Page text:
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  1. You guys are amazing You have so many good ideas Headed west to southern Utah in 15 day from upstate New York Have a GREAT DAY

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      Hi Don. We haven’t done it ourselves, but we’d think that would help a lot! Of course, you don’t want to use a bag to seal fresh bread… as it will get crushed down flat! But you could freeze the bread first, and vacuum seal the loaf in a bag then. OR use a canister to keep it from getting crushed.

  2. Great tips even for everyday use. I just want to thank you guys. We’ve learned so much valuable information from you along the way and never miss a video. Save travels to you, Dawn

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  3. You mentioned you refer. Would expound a little more about your residential refer. When in the boonies how much power does it use? do you run it off the genset and inverter? Can it not run overnight and conserve power.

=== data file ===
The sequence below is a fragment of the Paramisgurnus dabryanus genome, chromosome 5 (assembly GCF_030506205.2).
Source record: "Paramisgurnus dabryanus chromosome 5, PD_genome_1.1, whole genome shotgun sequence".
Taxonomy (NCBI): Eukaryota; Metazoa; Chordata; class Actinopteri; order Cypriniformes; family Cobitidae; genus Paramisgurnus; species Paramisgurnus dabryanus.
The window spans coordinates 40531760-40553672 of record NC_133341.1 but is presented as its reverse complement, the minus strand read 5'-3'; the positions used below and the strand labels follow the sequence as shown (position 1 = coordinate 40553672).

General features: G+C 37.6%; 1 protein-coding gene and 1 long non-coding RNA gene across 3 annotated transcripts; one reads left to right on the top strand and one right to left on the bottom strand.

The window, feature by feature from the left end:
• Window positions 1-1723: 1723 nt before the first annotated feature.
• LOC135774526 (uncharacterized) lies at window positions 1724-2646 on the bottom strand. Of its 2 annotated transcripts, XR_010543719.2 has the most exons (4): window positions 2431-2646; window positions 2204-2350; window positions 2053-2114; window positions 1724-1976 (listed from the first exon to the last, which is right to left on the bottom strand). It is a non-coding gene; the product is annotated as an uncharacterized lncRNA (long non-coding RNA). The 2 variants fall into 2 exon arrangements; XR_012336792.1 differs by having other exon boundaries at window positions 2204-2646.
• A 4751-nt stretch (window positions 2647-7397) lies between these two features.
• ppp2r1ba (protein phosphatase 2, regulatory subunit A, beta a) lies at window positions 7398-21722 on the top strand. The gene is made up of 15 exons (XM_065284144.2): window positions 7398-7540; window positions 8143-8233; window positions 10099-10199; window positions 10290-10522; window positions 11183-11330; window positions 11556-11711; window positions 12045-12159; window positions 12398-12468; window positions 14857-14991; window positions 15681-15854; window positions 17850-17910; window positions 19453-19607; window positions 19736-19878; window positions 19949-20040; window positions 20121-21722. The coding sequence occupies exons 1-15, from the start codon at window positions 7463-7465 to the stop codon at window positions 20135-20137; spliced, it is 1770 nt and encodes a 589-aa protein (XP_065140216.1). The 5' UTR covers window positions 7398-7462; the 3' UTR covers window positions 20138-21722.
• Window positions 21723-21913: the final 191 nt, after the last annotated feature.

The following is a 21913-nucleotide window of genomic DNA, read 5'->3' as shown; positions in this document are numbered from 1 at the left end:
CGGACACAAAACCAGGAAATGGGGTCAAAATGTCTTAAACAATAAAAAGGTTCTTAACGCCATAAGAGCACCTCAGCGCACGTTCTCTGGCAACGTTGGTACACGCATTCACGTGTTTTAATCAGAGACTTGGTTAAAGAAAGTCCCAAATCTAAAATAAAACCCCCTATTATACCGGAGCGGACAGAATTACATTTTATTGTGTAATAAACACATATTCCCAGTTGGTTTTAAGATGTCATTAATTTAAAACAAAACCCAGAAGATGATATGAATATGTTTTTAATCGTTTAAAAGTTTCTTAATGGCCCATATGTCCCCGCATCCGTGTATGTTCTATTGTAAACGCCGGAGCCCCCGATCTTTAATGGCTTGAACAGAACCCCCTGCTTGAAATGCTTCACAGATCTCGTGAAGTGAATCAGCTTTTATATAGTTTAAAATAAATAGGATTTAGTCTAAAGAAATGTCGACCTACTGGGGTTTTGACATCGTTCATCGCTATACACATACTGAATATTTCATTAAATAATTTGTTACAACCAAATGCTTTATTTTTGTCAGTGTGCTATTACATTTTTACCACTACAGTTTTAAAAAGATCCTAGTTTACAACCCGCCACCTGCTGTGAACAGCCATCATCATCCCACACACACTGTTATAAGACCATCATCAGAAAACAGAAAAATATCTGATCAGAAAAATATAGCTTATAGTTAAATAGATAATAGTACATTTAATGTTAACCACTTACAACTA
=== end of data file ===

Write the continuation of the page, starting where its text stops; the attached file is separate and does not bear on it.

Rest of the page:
Thanks for the info

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      Hi Dave,

      We haven’t run dedicated tests to see how much power the refrigerator actually uses. But it IS a fair amount. The circuit it is plugged into is powered by our inverter, so we can run the refrigerator when on shore power, when running the generator, OR off the batteries using the inverter. We have a 440 amp-hour bank of batteries (4 x 6V batteries in series-parallel), so 220 amp-hours (50% of capacity) is available to use. If we’re not using much other power (some LED lights and the 12V water pump for doing dishes, showering, etc), we can get about 24 hours out of our batteries with just the refrigerator running… but then we have to run the generator or hook up to shore power to recharge them. With our typical usage, we really only get about 12 hours use of the batteries before needing to recharge. So with the residential fridge (and if we’re in the woods without any solar charging) we end up running the generator twice a day to keep the batteries topped up.